Top 10 ways to annoy your contractor

What not to do when working with a contractor

By Allan Britnell

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Hover continuously

With the high cost of many home renovations, it’s understandable that you want the job to be done well. But designating yourself site supervisor, then parking your butt in a chair to watch the crew work all day is a sure way to get on your contractor’s nerves.

“I know guys that can’t stand having someone watch them work,” says 35-year renovation veteran Lussier, although he claims that it’s never really bothered him personally. But he does have a warning for customers who want to watch him work. “I don’t mind, but don’t get in my way. I’m concentrating on what I’m doing, and if I happen to turn around with something in my hand…I may hit you.” Unintentionally, of course.

When having a home built from the ground up, you obviously won’t be able to be there continuously, so visits to check up on progress or make final decisions on finishing materials are expected. “But checking up on us every hour of every day is a little ridiculous,” says James Brohman, an independent contractor who has worked on high-end homes and cottages in Ontario for the past 15 years. Rather than simply guessing on what feels right to you, discuss with the contractor in advance about a reasonable number of, and timing for, site inspections.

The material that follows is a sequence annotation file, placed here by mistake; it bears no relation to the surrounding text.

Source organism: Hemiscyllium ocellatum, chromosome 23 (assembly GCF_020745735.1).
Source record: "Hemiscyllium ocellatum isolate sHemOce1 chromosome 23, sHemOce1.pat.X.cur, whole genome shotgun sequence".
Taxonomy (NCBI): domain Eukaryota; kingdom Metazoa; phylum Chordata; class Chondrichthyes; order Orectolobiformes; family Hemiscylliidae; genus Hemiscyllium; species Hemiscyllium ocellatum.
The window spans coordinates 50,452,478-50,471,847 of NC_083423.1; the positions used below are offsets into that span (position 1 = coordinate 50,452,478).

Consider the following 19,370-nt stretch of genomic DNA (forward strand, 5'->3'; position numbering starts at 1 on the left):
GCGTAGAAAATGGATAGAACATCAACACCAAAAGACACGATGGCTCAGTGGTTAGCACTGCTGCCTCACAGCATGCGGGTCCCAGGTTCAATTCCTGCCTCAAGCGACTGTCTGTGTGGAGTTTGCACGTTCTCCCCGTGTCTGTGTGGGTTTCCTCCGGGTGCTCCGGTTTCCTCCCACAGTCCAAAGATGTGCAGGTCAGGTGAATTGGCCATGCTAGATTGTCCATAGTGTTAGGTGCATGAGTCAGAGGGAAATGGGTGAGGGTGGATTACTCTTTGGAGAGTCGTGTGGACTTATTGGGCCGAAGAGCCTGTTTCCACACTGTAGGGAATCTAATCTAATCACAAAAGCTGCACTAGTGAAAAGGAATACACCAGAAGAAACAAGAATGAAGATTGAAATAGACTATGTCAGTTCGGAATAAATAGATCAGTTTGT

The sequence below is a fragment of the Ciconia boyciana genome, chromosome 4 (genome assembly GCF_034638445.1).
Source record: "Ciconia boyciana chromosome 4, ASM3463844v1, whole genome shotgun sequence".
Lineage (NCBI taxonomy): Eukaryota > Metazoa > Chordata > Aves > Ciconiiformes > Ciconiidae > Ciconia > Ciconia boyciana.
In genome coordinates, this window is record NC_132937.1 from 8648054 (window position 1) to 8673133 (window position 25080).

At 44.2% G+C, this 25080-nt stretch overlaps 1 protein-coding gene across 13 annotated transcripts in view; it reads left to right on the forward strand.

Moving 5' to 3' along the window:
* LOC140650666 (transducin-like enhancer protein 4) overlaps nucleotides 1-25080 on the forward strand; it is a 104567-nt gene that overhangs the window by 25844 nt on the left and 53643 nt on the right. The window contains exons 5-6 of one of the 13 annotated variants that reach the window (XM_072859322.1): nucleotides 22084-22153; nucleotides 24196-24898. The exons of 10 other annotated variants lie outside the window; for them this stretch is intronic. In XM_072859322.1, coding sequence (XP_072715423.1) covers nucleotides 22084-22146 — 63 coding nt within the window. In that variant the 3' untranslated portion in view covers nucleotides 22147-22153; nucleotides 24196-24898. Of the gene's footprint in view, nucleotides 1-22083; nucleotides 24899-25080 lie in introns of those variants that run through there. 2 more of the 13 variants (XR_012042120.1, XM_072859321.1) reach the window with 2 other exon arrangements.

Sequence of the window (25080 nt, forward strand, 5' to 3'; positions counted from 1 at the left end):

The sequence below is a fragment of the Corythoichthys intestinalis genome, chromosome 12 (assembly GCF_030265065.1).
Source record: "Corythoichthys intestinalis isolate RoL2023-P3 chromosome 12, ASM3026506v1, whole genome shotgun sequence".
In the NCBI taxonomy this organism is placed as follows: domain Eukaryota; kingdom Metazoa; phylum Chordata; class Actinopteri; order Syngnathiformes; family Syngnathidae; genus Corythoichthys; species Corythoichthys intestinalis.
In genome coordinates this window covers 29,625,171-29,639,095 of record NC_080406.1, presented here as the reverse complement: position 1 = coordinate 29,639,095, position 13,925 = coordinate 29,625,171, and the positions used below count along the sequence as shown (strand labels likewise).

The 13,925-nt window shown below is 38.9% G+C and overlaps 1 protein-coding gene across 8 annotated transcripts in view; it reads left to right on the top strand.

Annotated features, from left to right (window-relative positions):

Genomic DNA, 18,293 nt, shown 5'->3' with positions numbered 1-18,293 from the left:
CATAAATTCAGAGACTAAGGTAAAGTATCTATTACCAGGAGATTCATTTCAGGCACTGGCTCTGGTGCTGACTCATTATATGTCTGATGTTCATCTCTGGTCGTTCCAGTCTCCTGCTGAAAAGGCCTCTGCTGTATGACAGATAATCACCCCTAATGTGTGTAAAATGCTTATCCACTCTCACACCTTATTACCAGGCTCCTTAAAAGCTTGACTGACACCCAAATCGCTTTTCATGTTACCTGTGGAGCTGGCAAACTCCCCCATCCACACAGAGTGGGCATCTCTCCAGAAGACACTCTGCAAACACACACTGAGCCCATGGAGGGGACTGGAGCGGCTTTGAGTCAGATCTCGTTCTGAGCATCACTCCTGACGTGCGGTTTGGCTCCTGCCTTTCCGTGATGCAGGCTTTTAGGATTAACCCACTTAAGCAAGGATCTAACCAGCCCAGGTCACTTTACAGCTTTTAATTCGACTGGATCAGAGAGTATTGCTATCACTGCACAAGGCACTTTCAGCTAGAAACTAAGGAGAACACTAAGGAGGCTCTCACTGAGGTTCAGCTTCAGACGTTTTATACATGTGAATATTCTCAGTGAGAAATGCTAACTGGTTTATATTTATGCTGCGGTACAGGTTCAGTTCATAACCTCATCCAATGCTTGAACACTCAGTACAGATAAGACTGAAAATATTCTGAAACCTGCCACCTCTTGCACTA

Ask stupid questions

Contractors can sense when you’re trying to impress them with your knowledge of building practices. (The “I know what that is” comment, as Brohman describes it.) Generally speaking, they’re not all that impressed. A case in point comes from a long-ago summer job I had working with a friend installing windows and doors. One of my tasks was to insulate the gaps between the newly installed windows and their openings with polyurethane foam insulation, using a canister clearly labelled as such. Invariably, if there was a hovering homeowner (see above) onsite, he or she would eventually pop the question: “Is that foam?”

“Is that foam?” became a running joke between my friend and I for the remainder of the summer and, more than a decade later, it still induces a laugh when one of us mentions it.

But don’t just take my word for it. One of Brohman’s pet peeves is customers who try to undermine his skills or second-guess his judgement by asking too many questions: “Why’d you do this; why’d you do that?” While genuine curiosity may be admirable, being a nag is a nuisance.

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